By Mike Steffanos
Billy Wagner was taken in the first round of the 1993 draft by the Houston Astros out of Ferrum College in Virginia. He settled in as the Astros' closer midway through the 1996 season, and quickly became one of the game's top firemen. In November of 2003, he was traded to Philadelphia for pitchers Brandon Duckworth, Taylor Buchholz and Ezequiel Astacio. After two successful seasons closing games with the Phillies, Wagner signed a lucrative four-year deal with the Mets last winter that includes a club option for the fifth year.
Despite being on the small side, particularly for a power pitcher, Wagner has proven to be surprisingly durable over the course of his major league career. The exceptions were the 2000 season, where he went down in late June with an injury to a tendon in his pitching elbow; and 2004 when he missed a month early on with a groin injury and another month later in the season with a strained rotator cuff. The Mets hope that this durability continues, since he'll turn 38 in 2009, the final guaranteed year of the contract.
Wagner saved 40 games with the Mets in 2006, and his numbers for the year look pretty good. Still, he endured a couple of slumps during the season and did not pitch very well in the playoffs. Moreover, there is a sense among many Mets fans that he was somewhat of a disappointment in his first year with the club. Although Wagner only had 5 blown saves on the year, he seldom made a save look easy and often allowed runners to reach base before preserving a win.
Here are the major league numbers for Billy Wagner over the last six seasons:
|Year - Team||G||IP||H/9||K/9||BB/9||HR/9||ERA||AVG||OBP||SLG||SV-Opp|
|2001 - Astros||64||62.2||6.3||11.4||2.9||0.7||2.73||.198||.278||.324||39-41|
|2002 - Astros||70||75.0||6.1||10.6||2.6||0.8||2.52||.196||.261||.308||35-41|
|2003 - Astros||78||86.0||5.4||11.0||2.4||0.8||1.78||.169||.234||.266||44-47|
|2004 - Phillies||45||48.1||5.8||11.0||1.1||0.9||2.42||.181||.218||.304||21-25|
|2005 - Phillies||75||77.2||5.2||10.0||2.3||0.7||1.51||.165||.229||.265||38-41|
|2006 - Mets||70||72.1||7.3||11.7||2.6||0.9||2.24||.219||.285||.315||40-45|
A glance at Wagner's Hits per 9 innings and AVG/OBP/SLG against do show a decline in 2006 over previous seasons, but the numbers were still quite good, and certainly a huge upgrade over Braden Looper's numbers from the previous year. Furthermore, after blowing a pair of saves in April and experiencing a spectacular meltdown against the Yankees in May, Wagner settled down quite nicely. After letting one slip away in spectacular fashion against the Marlins on August 1, Wagner successfully converted his last 18 save attempts for the season. Yet it was during this streak in August and September that Wagner began to allow quite an uncharacteristically large amount of baserunner. A look at his month-to-month stats for the season show big jumps in H/9 in August and September. The National League hit .319 against Wagner in the final month and slugged .447 -- decidedly un-Wagner-like numbers.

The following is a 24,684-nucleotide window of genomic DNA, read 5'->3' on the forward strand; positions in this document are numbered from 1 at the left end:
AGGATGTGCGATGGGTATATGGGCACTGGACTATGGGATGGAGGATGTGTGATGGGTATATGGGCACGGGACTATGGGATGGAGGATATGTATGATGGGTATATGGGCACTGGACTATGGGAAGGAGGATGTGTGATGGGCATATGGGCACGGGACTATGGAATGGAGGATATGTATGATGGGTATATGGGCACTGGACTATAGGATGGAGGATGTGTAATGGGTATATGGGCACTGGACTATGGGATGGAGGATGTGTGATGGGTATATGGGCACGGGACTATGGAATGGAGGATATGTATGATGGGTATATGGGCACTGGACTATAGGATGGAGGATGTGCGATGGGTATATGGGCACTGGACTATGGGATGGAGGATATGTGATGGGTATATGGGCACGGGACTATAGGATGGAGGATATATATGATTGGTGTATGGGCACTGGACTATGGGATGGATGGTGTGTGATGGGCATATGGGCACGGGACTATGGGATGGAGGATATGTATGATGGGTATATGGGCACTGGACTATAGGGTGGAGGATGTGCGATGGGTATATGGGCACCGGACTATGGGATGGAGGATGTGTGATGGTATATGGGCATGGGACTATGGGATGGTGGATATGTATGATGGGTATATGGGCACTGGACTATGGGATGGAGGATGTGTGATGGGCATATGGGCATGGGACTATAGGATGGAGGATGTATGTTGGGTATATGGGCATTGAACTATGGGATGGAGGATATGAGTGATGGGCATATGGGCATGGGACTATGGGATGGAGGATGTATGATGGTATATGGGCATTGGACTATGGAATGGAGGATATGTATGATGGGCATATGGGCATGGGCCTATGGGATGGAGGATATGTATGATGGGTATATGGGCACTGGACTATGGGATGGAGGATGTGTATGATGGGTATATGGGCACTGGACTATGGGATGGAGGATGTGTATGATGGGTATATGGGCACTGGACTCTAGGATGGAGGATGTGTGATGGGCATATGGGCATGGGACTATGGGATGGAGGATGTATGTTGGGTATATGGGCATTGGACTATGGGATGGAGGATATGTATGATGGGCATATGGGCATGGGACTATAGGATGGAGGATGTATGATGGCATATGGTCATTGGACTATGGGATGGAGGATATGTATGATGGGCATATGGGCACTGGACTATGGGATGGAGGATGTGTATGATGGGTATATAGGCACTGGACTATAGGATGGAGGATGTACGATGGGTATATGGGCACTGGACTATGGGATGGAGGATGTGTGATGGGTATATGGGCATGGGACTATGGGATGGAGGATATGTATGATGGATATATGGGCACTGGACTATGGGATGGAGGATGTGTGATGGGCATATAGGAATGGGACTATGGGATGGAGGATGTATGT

|Billy Wagner By Month 2006|
My most vivid recollection of the last two months of the season was constantly sweating the wins that Wagner was trying to secure. I checked the game logs for the year to see if my perception was accurate. In 11 games in September, Wagner pitched clean 1-2-3 ninth innings only twice. In four other games he only allowed a single baserunner, which left 5 games where he allowed multiple baserunners. In 13 August appearances he had 4 clean innings, five times he allowed a single baserunner, and 4 times allowed more than one. Wagner was sold to Mets fans as the guy who would take the worry out of the end of the game, and that simply wasn't the case for most of the year -- including the playoffs, where he allowed runs in his last two appearances against St. Louis, the dismal game 2 loss and a horribly nail-biting ninth inning in game 6.
Perhaps it's unfair to judge a closer on anything other than the bottom line. In that regard, Wagner's first season in New York was pretty darned good. I don't think even his harshest critics would characterize Wagner's 2006 as a flop. Still, there were some rough patches in the road along the way. I'm not sure I'll ever feel completely relaxed with Wagner in a close game, but I honestly can't name many relievers who would inspire more confidence. If you get passed the myth of invincibility that Wagner failed to live up to you are still left with one of the top closers in the game. In fairness, it's noteworthy that Wagner's weakest months came when the Mets were taking a leisurely victory lap around the weak National League.
I'm not sure exactly what to expect from Billy Wagner in 2007. On the one hand, he will turn 36 in late July, but on the other, he has the benefit of a year in New York under his belt. On some days, the fastball doesn't make it out of the low 90s, and the slider doesn't bite as hard as it used to. On other days, he can still look untouchable. I still think he could benefit from coming up with a changeup to complement the fastball and slider and give the hitters a different look. When his slider isn't effective, he has some trouble putting good hitters away. Still, I could imagine how well it would go over the first time he got beat throwing his third-best pitch.
Wagner's numbers are still impressive, and he still can bring it with the best of them. If he could stay healthy, I expect solid work and 30+ saves. I'll probably continue to watch most of his outings with my hands over my eyes, but as long as he continues to pile up the saves, I'll forgive him for the failing of not being quite the lights-out closer that he was billed as when he signed.
2007 Bullpen Previews:
Chan Ho Park
Billy Wagner (This Article)
Four Other Names for You
2007 Pitching Previews: Summing It All Up